Alumna discusses sexual harassment allegations

Image courtesy of Heather McDonald Fighting back · USC alumna and Los Angeles-based comedian Heather McDonald came forward about being sexually harassed by a UC Regent.

Image courtesy of Heather McDonald
Fighting back · USC alumna and Los Angeles-based comedian Heather McDonald came forward about being sexually harassed by a UC Regent.

When Heather McDonald first heard University of California regent Norman Pattiz make what she said were sexual remarks about her clothing and body, she initially brushed them off. McDonald was working at the radio company PodcastOne, where Pattiz is the executive chairman, and she felt uncomfortable as a result of what she said was verbal harassment by Pattiz. However, she believed that by avoiding Pattiz, she could continue to record her podcast, Juicy Scoop, in peace.

But as McDonald said the comments became increasingly offensive, she realized this strategy wouldn’t work. Instead, she played an audio recording of one of her encounters with Pattiz on the Oct. 27 episode of her podcast.

On the recording, Pattiz is heard saying, “Can I hold your breasts?”

When McDonald said no, Pattiz said his hands were “memory foam.”

McDonald also said that Pattiz once joked about following her into a women’s restroom and made derogatory remarks to Ji Min Park, who left PodcastOne in August after saying that Pattiz sexually harassed her, telling her that she looked like a schoolgirl and that he had watched many videos with schoolgirls in them.

For McDonald, comments like these made her feel inferior.

“It makes you feel inadequate,” McDonald said. “It keeps you from being the successful person you want to be because it makes you uncomfortable.”

McDonald, who left PodcastOne soon after the alleged incident, said she was hesitant to discuss the comments Pattiz made toward her at first, but she became motivated to come out with her story after other women accused then-Republican presidential candidate Donald Trump and former Fox News Chairman Roger Ailes of sexual assault and harassment. McDonald said that after she discussed her experiences, many women emailed her to show their support and share their stories of harassment at the hands of male superiors and coworkers.

“Since I’ve come forward with the story, I’ve been besieged with hundreds of emails of long stories from women who are 20 to women who are 50 and 60 who remember situations of sexual harassment,” McDonald said. “I want men to know that their words last forever.”

In an interview with the Los Angeles Times, Pattiz apologized for his comments.

“There is no excuse for any such comments or making anyone feel uncomfortable,” Pattiz said. “If I did that, I sincerely apologize, and it will be a valuable learning experience.”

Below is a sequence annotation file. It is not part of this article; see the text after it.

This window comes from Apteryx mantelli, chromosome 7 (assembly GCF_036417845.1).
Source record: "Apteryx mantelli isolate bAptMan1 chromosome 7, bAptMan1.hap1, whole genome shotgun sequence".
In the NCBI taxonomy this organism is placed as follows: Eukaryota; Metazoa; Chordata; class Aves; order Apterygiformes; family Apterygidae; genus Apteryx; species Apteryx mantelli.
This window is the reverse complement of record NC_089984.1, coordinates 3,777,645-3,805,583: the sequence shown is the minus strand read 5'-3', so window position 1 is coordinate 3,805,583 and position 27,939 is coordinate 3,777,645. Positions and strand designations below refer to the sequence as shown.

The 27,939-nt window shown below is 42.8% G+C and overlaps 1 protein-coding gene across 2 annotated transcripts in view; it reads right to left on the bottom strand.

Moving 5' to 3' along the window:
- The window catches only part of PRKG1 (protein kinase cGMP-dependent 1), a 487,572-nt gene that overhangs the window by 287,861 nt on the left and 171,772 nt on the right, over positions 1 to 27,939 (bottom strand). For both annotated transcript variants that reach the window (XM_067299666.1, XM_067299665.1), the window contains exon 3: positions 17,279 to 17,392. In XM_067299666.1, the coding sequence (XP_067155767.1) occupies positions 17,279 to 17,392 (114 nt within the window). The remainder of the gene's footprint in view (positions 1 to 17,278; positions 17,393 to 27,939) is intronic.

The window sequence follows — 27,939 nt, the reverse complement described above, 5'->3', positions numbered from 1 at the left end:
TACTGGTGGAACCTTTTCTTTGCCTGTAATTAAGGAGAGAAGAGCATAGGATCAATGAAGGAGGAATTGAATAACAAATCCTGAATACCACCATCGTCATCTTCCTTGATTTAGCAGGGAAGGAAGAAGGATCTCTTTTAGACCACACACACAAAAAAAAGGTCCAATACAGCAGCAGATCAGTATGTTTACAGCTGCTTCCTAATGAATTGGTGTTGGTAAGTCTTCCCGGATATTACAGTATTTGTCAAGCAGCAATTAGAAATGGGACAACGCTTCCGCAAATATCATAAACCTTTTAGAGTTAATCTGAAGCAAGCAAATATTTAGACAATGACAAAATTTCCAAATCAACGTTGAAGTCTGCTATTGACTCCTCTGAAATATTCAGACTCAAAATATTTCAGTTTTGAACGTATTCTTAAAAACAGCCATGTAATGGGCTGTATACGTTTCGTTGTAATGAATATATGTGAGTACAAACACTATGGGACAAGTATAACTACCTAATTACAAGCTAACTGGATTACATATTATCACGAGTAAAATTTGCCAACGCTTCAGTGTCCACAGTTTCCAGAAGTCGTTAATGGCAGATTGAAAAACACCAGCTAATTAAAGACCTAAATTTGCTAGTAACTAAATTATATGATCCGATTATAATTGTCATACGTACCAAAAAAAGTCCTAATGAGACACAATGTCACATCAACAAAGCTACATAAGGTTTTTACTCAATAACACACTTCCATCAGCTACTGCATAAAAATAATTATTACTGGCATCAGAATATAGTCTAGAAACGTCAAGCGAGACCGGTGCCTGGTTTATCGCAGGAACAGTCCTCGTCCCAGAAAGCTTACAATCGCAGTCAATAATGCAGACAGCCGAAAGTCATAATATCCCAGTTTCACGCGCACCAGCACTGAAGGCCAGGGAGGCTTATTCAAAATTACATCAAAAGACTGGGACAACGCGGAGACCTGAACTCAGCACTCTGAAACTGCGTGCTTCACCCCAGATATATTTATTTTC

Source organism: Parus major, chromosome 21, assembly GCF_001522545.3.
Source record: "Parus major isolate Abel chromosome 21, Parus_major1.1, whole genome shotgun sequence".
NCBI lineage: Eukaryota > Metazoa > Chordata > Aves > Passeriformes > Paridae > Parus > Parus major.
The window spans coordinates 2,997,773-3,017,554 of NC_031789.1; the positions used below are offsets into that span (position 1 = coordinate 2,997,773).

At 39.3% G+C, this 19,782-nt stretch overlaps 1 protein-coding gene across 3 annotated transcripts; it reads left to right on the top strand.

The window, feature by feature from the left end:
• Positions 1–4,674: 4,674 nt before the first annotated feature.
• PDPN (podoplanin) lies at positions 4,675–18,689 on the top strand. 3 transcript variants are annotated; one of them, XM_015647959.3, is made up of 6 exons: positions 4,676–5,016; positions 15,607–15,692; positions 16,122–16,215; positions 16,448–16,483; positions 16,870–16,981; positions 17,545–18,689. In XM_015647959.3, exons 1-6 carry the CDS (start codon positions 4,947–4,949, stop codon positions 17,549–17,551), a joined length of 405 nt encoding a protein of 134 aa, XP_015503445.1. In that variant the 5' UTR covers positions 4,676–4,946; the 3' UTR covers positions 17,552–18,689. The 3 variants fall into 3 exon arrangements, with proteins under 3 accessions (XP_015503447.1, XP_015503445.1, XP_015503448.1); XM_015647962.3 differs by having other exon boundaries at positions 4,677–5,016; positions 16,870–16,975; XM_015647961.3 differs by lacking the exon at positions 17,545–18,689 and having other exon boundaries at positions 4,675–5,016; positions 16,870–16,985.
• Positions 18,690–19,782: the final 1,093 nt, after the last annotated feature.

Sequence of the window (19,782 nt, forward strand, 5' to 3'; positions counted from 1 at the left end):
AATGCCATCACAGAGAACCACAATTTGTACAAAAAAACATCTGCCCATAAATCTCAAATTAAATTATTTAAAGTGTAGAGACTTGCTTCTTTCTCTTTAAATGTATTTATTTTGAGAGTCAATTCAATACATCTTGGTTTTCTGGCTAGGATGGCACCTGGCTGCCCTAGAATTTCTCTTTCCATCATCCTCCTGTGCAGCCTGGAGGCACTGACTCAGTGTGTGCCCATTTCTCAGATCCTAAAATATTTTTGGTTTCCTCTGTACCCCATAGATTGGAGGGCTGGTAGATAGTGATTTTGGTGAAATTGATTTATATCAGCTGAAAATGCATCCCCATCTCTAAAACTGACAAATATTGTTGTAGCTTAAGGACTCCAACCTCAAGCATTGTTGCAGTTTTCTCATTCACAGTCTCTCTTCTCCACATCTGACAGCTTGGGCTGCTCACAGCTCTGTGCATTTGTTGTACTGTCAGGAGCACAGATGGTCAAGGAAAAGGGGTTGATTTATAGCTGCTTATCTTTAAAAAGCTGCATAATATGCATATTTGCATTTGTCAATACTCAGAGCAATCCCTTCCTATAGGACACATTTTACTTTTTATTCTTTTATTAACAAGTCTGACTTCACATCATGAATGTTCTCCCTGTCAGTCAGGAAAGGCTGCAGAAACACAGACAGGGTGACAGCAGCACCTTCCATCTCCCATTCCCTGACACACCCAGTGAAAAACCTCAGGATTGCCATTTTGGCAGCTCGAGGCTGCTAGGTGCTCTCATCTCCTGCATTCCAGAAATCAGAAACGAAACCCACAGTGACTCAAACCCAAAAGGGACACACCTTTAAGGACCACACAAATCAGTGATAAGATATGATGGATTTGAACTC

Amanda Deutchman, a spokesperson for PodcastOne, declined requests for further comment.

While the UC system has policies regarding how sexual harassment on campus is handled, it is uncertain how these policies affect people like Pattiz, who have allegedly committed these acts off campus.

Monica Lozano, chair of the UC Board of Regents, said in an email statement that she did not take the allegations against Pattiz lightly.

“We take the allegations of sexual harassment against Regent Norman Pattiz very seriously and find his comments as reported to be inappropriate and highly offensive,” Lozano wrote. “Current UC Board of Regents policies do not specifically address the behavior of members while they are not engaged in University business, but I intend to bring forward new policies that will remedy this. We cannot tolerate behavior that violates the University’s Statement of Ethical Values.”

McDonald, however, said she does not feel the UC system took a strong enough stance against Pattiz, saying that he should not be allowed to affect campus sexual assault policies in his position as a regent.

“I don’t think a 73-year-old man who has perpetually sexually harassed females in the workplace should be making decisions on how sexual harassment is treated on college campuses,” McDonald said. “My step-daughter is 17 and applying to UC schools, and she could be in a place where if she’s sexually harassed or hurt by someone who is rich and powerful, it won’t get the same kind of attention because of the status of the [perpetrator].”

McDonald said she is proud to have spoken about her experiences and hopes she can inspire other women to come forward with their stories of sexual harassment or assault.

“I had a Hollywood publicist tell me ‘you don’t want this to define you,’ and I said ‘I would love it to define me,’” McDonald said of her statements against Pattiz. “‘What do I want to be known as: someone who can do a Drew Barrymore impression better than anyone else, or Heather McDonald, a comedian who spoke up about her situation and inspired others to speak as well?’”